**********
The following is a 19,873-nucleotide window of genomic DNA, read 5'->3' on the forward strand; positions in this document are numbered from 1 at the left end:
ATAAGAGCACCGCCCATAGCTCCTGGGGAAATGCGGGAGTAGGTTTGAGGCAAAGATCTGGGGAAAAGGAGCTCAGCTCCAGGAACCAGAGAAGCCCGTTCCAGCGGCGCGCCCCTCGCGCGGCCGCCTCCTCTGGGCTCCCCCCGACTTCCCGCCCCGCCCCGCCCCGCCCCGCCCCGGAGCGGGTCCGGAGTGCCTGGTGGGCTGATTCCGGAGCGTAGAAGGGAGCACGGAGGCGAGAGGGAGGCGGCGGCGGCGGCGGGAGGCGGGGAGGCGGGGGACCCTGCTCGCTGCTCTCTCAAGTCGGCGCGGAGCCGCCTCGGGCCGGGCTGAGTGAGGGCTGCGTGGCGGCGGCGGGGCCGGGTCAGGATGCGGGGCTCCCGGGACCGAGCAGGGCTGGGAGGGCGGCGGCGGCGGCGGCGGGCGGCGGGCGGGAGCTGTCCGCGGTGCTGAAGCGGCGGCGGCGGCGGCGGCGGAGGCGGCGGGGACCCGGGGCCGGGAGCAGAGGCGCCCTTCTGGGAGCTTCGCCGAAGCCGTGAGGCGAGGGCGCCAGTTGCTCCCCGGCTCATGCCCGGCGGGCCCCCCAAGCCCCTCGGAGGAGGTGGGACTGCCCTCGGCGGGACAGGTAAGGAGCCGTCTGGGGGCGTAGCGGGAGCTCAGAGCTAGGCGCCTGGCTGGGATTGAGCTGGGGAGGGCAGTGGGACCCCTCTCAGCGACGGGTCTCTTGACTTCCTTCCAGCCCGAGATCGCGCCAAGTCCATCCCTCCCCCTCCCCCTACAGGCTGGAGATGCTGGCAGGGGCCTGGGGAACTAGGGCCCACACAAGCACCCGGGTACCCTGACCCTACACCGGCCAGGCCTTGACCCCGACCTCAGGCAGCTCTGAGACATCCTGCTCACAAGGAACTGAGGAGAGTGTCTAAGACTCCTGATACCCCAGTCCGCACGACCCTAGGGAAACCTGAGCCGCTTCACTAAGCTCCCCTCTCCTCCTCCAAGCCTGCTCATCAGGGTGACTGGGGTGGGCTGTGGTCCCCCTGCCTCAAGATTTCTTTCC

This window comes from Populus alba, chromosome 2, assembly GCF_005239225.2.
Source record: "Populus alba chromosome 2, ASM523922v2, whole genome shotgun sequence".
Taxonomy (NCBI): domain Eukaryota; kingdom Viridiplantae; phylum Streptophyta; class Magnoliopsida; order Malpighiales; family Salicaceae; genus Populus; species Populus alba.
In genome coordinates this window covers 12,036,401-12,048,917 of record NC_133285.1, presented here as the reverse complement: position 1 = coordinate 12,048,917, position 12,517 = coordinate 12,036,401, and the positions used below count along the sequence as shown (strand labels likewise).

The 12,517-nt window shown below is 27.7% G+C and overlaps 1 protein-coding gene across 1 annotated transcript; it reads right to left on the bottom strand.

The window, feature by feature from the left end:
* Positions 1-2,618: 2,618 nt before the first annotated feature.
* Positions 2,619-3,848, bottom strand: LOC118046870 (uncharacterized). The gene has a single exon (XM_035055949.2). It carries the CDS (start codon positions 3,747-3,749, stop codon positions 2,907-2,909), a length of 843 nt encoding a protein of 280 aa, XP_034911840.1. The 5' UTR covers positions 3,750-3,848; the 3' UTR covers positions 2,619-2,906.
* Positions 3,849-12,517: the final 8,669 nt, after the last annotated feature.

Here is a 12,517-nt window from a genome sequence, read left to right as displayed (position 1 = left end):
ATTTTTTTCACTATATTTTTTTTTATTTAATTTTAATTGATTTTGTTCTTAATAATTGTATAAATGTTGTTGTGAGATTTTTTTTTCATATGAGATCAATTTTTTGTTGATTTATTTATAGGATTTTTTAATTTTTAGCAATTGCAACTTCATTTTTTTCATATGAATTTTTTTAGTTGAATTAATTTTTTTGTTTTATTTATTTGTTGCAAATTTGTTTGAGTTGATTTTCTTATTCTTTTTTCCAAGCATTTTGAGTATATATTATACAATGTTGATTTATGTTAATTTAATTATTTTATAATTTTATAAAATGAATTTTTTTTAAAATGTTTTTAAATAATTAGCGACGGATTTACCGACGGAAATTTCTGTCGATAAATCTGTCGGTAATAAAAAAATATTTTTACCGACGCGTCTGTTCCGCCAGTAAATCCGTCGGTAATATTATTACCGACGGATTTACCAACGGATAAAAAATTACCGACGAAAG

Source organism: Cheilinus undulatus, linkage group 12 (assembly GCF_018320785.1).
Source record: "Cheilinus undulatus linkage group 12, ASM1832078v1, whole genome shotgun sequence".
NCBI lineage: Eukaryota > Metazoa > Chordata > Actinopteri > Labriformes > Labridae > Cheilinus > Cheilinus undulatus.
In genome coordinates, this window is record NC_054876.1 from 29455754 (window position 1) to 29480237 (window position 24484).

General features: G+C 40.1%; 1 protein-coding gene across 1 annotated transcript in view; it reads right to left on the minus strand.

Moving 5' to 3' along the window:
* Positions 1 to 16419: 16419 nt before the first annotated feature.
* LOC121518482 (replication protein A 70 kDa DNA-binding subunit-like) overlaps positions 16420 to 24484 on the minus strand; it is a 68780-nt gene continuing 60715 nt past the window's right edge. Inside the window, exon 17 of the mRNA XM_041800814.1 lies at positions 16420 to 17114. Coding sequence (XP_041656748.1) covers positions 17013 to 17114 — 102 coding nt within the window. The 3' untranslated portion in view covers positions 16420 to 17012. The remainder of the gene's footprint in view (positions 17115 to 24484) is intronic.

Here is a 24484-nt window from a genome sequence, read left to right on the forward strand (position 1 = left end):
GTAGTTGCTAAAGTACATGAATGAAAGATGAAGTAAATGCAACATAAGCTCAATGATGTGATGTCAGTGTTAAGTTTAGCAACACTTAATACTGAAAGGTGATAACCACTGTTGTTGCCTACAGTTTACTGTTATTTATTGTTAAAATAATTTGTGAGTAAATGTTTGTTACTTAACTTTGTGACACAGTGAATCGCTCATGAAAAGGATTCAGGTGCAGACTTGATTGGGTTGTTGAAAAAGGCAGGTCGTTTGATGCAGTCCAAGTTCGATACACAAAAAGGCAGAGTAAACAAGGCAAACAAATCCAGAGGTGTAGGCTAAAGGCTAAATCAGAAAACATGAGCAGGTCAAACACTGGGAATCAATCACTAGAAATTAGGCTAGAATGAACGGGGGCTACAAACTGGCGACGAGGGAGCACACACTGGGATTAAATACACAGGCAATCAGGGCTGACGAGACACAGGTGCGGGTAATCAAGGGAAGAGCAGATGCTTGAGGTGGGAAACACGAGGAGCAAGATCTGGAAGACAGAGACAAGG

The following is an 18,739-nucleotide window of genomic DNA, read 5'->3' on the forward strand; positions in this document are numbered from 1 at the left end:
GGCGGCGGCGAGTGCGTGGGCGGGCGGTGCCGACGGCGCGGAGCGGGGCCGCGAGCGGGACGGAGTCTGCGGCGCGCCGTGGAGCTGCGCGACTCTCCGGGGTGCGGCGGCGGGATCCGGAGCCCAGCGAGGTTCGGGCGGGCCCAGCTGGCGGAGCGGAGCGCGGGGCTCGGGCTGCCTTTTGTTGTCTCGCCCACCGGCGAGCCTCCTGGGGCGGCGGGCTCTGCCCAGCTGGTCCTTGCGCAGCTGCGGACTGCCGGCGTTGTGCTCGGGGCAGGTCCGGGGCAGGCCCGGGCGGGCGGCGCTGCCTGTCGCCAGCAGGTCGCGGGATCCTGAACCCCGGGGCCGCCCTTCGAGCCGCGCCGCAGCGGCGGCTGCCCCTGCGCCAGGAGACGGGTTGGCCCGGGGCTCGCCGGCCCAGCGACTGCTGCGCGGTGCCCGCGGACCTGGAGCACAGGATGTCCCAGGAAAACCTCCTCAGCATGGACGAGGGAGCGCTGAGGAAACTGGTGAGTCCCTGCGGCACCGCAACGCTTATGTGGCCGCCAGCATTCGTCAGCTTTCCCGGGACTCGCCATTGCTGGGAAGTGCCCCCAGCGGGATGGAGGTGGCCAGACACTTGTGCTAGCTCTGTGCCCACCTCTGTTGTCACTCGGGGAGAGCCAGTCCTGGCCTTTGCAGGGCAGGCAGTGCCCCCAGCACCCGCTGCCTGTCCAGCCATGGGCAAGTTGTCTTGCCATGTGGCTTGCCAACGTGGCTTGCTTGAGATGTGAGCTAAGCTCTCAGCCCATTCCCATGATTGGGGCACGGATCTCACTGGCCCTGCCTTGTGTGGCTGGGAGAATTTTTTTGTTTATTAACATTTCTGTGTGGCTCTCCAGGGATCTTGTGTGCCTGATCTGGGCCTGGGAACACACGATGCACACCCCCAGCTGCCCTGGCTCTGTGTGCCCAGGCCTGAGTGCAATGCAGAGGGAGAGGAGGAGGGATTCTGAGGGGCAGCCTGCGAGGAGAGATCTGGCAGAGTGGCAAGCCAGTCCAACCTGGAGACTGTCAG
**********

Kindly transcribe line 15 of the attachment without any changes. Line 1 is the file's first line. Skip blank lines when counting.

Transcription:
Source record: "Cheilinus undulatus linkage group 12, ASM1832078v1, whole genome shotgun sequence".